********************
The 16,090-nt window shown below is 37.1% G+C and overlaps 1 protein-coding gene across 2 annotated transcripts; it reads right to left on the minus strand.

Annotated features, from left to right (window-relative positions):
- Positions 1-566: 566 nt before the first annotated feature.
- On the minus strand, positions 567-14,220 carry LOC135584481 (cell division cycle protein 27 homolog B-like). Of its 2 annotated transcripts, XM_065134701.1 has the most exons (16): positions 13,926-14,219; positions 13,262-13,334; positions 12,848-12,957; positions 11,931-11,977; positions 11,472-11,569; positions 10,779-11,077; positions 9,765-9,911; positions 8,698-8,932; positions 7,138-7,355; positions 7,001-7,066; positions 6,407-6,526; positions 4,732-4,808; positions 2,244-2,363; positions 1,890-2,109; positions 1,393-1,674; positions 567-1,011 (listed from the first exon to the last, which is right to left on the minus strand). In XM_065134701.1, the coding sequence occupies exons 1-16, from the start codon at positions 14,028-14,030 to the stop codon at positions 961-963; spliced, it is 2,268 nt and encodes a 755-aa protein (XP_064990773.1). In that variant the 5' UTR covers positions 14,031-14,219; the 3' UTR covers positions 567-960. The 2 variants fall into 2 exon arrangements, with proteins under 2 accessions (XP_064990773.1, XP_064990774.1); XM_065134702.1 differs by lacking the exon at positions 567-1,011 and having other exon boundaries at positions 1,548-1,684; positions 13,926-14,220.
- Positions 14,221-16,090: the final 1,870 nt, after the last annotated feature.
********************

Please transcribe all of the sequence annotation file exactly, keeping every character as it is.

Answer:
The 16,090-nt window shown below is 37.1% G+C and overlaps 1 protein-coding gene across 2 annotated transcripts; it reads right to left on the minus strand.

Annotated features, from left to right (window-relative positions):
- Positions 1-566: 566 nt before the first annotated feature.
- On the minus strand, positions 567-14,220 carry LOC135584481 (cell division cycle protein 27 homolog B-like). Of its 2 annotated transcripts, XM_065134701.1 has the most exons (16): positions 13,926-14,219; positions 13,262-13,334; positions 12,848-12,957; positions 11,931-11,977; positions 11,472-11,569; positions 10,779-11,077; positions 9,765-9,911; positions 8,698-8,932; positions 7,138-7,355; positions 7,001-7,066; positions 6,407-6,526; positions 4,732-4,808; positions 2,244-2,363; positions 1,890-2,109; positions 1,393-1,674; positions 567-1,011 (listed from the first exon to the last, which is right to left on the minus strand). In XM_065134701.1, the coding sequence occupies exons 1-16, from the start codon at positions 14,028-14,030 to the stop codon at positions 961-963; spliced, it is 2,268 nt and encodes a 755-aa protein (XP_064990773.1). In that variant the 5' UTR covers positions 14,031-14,219; the 3' UTR covers positions 567-960. The 2 variants fall into 2 exon arrangements, with proteins under 2 accessions (XP_064990773.1, XP_064990774.1); XM_065134702.1 differs by lacking the exon at positions 567-1,011 and having other exon boundaries at positions 1,548-1,684; positions 13,926-14,220.
- Positions 14,221-16,090: the final 1,870 nt, after the last annotated feature.